In engaging parents, students, and other community members, Darga has said that it is important that she keeps in mind that she is not able to speak on behalf of what the families and students may endure on a day to day basis—and for that reason, the school staff emphasizes conducting needs assessments routinely. For example, in some of the needs’ assessments, they learned that Westside families were least likely to use the city’s food pantry—which they thought could be due to its hours, or the stigma surrounding food insecurity. As a result of these observations, they also have the mobile food pantry on site at various family events throughout the year. After gaining further evaluation data from students and parents, they proposed solutions to make sure families’ basic needs are met—for example, starting a winter clothing closet, sending food home with students on Fridays, and starting a “walking school bus” initiative where staff members walk students to and from school safely on time.

“We believe in transparency, letting folks really know what's going on at the school, and not sugar coating the fact that we have families with huge needs and challenges. We believe the role of a community school is to help families meet those needs,” Darga said.

As a mentor to other Community School Site Coordinators in the area, Darga likes to think of herself as an “ambassador of community schools.” In sharing the challenges she’s faced, she said she admits that she is not the expert and that she is still learning about the work. In an effort to get the word out about the community school model, she meets with various partners and volunteers to talk about the benefits of the community school model.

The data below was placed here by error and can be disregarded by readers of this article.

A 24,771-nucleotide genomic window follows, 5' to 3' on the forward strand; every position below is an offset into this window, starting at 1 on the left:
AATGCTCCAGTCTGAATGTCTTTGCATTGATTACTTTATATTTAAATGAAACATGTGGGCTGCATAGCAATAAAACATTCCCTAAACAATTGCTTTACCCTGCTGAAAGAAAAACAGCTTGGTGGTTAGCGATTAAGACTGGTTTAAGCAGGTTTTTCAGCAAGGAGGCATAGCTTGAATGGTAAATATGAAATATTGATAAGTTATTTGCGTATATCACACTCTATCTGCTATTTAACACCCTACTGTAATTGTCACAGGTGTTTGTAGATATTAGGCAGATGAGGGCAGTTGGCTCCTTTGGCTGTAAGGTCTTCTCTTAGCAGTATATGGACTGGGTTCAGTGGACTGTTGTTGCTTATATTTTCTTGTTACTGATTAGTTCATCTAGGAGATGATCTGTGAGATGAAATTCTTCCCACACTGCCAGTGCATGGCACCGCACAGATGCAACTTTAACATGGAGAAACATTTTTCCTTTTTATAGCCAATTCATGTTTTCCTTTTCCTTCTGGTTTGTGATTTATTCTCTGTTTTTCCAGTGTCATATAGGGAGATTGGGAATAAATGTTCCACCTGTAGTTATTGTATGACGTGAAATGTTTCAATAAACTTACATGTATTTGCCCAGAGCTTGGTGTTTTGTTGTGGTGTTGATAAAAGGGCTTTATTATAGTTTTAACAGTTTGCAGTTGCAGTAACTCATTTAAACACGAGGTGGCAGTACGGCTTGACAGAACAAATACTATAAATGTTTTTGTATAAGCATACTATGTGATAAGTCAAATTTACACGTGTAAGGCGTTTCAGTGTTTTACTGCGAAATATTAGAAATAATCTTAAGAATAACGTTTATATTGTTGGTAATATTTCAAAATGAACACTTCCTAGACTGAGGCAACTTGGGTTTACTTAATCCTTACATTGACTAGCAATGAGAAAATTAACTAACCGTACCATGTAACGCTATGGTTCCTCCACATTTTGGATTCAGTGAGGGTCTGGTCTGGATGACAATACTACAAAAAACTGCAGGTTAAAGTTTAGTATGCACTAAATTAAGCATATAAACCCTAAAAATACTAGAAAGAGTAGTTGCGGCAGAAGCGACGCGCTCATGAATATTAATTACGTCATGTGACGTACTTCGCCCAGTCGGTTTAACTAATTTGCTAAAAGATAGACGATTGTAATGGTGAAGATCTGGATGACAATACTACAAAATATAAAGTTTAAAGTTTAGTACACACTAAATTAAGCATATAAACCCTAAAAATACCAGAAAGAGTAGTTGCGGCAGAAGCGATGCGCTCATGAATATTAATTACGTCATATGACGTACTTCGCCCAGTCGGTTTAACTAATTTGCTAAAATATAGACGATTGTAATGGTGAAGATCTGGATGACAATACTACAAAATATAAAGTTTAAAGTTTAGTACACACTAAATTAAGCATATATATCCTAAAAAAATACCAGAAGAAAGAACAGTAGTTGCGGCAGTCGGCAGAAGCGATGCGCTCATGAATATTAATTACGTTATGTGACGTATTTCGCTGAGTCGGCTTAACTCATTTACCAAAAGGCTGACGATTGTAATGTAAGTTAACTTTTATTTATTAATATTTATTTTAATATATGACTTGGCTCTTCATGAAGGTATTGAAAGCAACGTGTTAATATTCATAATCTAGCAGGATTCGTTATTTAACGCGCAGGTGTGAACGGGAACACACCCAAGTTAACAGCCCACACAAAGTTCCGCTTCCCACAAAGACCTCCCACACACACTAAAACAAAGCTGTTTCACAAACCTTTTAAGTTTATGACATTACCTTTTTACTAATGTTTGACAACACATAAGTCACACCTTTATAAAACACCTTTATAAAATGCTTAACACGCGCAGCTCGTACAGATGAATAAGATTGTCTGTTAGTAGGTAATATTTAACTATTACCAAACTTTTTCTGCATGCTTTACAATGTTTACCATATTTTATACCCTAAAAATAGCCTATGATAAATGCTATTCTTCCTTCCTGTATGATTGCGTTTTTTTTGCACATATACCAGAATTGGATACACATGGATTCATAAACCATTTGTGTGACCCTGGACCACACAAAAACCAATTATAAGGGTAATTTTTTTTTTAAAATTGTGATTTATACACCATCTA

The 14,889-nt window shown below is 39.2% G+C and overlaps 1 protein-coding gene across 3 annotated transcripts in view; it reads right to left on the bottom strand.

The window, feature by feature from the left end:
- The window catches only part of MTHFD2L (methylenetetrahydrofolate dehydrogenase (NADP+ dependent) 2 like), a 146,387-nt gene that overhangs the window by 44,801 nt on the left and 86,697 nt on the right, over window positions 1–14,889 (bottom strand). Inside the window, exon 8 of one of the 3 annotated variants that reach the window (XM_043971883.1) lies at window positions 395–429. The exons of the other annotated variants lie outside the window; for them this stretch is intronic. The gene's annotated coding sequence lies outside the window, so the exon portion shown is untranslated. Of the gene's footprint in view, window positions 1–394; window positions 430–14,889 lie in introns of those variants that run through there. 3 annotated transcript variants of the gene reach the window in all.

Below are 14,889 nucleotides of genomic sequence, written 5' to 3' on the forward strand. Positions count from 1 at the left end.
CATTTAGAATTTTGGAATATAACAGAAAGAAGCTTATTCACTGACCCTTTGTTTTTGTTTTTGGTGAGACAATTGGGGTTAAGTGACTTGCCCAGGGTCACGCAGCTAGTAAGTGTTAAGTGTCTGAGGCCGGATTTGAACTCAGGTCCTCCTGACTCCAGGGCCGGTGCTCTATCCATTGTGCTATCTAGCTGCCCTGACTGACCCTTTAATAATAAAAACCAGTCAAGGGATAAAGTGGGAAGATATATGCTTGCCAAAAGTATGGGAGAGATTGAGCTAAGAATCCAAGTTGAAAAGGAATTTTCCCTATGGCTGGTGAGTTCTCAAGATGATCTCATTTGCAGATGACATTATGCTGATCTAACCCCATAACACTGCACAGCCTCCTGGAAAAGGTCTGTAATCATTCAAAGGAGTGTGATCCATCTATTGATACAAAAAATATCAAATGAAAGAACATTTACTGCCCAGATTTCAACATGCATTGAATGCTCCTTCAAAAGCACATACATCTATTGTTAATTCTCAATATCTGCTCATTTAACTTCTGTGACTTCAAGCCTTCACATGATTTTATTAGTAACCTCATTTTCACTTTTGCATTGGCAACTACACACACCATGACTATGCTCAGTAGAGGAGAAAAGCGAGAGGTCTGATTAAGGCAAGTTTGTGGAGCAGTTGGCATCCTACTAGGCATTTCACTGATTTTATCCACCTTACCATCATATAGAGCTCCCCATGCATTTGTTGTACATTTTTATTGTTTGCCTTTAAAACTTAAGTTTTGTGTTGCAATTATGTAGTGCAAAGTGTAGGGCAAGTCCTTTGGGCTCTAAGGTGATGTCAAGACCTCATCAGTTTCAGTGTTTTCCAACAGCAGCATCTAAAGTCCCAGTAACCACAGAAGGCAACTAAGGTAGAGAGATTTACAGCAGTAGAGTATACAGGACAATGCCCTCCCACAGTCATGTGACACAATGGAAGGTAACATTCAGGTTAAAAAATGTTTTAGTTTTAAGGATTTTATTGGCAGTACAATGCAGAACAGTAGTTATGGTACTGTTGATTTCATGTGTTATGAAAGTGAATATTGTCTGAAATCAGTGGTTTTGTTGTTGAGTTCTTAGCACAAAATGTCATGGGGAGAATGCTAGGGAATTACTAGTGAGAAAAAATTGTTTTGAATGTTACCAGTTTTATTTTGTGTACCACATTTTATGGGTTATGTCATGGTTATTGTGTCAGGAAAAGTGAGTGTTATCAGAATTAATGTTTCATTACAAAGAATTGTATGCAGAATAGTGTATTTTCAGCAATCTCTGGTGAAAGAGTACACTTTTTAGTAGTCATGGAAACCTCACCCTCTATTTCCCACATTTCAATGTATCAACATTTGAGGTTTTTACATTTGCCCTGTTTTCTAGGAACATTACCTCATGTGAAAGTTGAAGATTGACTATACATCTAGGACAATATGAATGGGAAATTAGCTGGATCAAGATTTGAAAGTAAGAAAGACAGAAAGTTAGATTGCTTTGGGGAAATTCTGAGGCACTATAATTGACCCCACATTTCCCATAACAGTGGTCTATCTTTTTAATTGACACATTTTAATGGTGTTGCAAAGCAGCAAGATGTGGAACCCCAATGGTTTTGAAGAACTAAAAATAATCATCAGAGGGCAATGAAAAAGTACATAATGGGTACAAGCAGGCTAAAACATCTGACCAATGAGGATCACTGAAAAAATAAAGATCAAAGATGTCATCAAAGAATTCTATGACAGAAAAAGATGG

Other initiatives include workshops done in the school district to other staff members. For new Westside staff, she does training on the first day of work to educate them on the community school model as well as speak to them about how they can get involved in moving the initiative along.

In evaluating the impact of the community school model, Darga reported that disciplinary cases have decreased and there was a 90% attendance rate of students who want to be in school. The parental approval rating has gone up every year. In addition, students enrolled in the after school programing have increased their reading and math scores each year, which has helped Westside reduce its achievement gap.
In the transition to a community school, Darga said that the overall process takes time, as it takes years to develop relationships with partners and families. Additionally, Darga said it is critical to have a good foundation to start with—for example, administration buy-in and a strong site leadership team are crucial to launching a new community school and sustainability.
“I am blessed to work with amazing leadership at both the city and school district level who believe in this work,” Darga said. “I am also so incredibly fortunate to be part of a building level team that truly embraces the community school model and has seen first-hand the impact it has on Westside scholars and their families. Being a community school is not the quick fix answer to a school’s challenges, but I do believe it is a large piece of that puzzle. I am so fortunate that I am able to see first-hand each and every day the difference we are making in our Westside scholars and their families lives.”